About Child-to-Child

Child-to-Child is an innovative educational methodology in which school-age children learn ways to protect the health and well-being of other children, especially those who are younger or have special needs. Child-to-Child was launched during the International Year of the Child, 1979. It is now used in more than 60 developing countries, as well as in Europe, the USA, and Canada. Many early Child-to-Child activities were developed in Project Piaxtla in Mexico, the villager-run health care program that gave birth to PROJIMO. Key to this adventurous approach was Martín Reyes Mercado, a village health promoter who worked with Piaxtla, and then with PROJIMO, for 2 decades. Martín now works with CISAS in Nicaragua, facilitating Child-to-Child throughout Latin America.

The Mission of Child-to-Child

Children can be either cruel or kind to the child who is different. Sometimes it takes only a little awareness-raising for a group to shift from cruelty to kindness. One of Child-to-Child’s goals is to help non-disabled children understand disabled children, be their friends, include them in their games, and help them to overcome difficulties and become more self-reliant.

To give school-aged children an experience of what it is like to have a disability, a few of them can be given a temporary handicap. To simulate a lame leg, a stick is tied to the leg of the fastest runner in the class, to give him a stiff knee. Then the children run a race and the “lame” child comes in last. The facilitator asks this temporarily handicapped child what it feels like to be left behind. Finally, all the children try to think of games they can play where a child with a lame leg can take part without experiencing any handicap: for example marbles or checkers.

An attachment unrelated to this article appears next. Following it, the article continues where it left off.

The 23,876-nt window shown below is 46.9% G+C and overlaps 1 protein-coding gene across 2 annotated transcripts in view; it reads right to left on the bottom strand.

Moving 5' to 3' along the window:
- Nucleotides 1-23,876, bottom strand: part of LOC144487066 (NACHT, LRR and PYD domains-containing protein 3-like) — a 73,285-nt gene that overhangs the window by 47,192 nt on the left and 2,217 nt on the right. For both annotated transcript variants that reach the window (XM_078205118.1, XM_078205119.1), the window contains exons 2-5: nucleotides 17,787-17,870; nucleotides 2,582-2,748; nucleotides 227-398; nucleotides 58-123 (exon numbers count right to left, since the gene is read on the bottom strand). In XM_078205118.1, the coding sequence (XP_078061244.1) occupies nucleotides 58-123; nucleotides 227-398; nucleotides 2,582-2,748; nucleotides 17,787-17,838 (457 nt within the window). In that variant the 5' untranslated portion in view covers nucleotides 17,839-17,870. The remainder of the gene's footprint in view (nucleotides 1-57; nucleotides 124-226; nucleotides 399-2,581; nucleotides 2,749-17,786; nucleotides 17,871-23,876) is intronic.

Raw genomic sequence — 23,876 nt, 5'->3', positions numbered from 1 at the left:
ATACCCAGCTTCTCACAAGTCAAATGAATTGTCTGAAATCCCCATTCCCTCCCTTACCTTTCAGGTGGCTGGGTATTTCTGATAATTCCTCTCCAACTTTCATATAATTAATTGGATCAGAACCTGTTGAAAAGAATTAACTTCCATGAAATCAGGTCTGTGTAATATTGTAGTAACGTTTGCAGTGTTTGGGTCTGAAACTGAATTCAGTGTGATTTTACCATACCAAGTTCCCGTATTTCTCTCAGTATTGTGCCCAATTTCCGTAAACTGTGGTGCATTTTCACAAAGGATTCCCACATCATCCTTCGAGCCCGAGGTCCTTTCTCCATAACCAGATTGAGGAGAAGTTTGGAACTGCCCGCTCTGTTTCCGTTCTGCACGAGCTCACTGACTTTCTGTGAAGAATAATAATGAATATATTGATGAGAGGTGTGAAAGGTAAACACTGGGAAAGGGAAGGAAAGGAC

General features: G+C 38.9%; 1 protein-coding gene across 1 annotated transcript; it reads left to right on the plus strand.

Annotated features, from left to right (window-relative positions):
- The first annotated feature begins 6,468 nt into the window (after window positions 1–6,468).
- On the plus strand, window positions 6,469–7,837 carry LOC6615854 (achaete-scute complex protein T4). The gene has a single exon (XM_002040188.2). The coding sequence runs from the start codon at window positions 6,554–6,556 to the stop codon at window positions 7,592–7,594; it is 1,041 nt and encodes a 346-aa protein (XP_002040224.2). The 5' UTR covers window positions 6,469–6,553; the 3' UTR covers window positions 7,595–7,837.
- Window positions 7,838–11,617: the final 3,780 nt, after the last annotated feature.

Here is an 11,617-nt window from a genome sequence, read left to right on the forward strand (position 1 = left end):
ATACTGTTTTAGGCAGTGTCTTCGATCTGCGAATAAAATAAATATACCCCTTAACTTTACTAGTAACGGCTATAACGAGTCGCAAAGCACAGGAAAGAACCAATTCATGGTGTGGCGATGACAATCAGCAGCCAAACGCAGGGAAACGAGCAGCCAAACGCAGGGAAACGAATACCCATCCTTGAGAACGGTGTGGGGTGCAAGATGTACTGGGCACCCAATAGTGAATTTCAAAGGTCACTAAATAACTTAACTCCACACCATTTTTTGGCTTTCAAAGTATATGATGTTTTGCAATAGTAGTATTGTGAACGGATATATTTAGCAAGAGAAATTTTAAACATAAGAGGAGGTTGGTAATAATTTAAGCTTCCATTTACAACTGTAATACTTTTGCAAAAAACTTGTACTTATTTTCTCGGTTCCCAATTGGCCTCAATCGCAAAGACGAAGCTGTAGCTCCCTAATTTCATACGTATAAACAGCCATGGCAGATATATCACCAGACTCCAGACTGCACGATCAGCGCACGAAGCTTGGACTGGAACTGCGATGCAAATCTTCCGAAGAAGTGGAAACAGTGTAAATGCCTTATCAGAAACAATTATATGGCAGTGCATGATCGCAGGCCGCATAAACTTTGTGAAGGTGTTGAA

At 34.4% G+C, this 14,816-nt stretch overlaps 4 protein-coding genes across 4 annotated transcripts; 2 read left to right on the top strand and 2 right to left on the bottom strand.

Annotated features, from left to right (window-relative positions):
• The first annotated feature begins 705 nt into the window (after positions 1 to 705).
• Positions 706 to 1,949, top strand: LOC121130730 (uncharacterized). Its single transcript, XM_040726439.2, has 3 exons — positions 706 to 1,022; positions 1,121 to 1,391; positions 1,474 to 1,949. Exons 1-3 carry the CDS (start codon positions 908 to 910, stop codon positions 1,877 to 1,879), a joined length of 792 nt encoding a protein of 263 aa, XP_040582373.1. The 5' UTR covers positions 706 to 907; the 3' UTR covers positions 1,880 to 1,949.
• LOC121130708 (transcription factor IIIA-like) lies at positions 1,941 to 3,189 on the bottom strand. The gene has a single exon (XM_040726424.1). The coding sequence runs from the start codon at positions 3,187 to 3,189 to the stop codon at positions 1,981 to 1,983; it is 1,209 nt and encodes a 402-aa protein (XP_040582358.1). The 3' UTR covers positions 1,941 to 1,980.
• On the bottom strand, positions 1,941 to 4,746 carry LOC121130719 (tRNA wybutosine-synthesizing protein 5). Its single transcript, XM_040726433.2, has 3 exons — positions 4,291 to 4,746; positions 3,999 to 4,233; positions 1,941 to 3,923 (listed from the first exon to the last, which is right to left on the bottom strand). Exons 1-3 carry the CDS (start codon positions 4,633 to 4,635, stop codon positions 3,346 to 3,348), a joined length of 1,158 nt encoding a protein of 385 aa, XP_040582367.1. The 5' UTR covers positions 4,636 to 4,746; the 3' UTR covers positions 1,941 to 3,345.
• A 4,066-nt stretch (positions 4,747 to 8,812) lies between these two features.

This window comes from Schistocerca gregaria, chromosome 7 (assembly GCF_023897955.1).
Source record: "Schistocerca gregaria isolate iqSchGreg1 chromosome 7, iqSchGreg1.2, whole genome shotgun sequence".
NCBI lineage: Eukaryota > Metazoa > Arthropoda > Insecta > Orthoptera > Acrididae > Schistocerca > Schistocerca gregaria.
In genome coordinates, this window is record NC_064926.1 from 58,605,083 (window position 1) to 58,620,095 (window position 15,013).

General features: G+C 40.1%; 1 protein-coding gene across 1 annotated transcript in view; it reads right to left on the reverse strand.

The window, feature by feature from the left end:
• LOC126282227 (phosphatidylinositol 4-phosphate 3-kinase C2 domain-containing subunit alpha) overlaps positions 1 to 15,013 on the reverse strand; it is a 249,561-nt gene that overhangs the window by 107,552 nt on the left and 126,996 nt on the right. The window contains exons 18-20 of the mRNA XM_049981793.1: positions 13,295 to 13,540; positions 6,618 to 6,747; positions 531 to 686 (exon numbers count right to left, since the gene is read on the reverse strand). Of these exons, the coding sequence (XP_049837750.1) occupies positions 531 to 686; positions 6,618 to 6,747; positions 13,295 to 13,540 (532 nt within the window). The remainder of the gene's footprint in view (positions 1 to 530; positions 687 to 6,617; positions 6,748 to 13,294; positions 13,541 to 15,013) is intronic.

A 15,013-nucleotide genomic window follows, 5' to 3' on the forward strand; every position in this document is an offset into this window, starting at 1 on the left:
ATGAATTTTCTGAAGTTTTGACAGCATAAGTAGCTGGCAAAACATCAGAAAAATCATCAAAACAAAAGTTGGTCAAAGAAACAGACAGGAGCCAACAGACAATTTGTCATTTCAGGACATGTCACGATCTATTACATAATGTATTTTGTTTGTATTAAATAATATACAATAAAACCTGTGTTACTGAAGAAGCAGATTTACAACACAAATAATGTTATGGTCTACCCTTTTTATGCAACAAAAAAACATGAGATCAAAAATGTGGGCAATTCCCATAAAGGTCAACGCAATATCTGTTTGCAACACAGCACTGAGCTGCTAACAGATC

A variety of activities can also be designed to help children appreciate the strengths and abilities of the disabled child, rather than to just notice their weaknesses. For this, skits or role-plays can be helpful. Various role plays, games, and activities to sensitize children to the feelings and abilities of children with different disabilities can be found in the Child-to-Child chapter in the book, [Disabled Village Children].

Host a Child-to-Child Event

Rigoberto Delgado Zavala (fomerly the Spanish Teacher at PROJIMO Coyotitan) is actively running a Niño-a-Niño (Child-to-Child program) in Sinaloa as well as helping to identify child recipients for wheelchairs for the PROJIMO wheelchair workshop in Duranguito.  He can be reached at  teacherigo30@gmail.com


See Rigo’s story in Newsletter #68: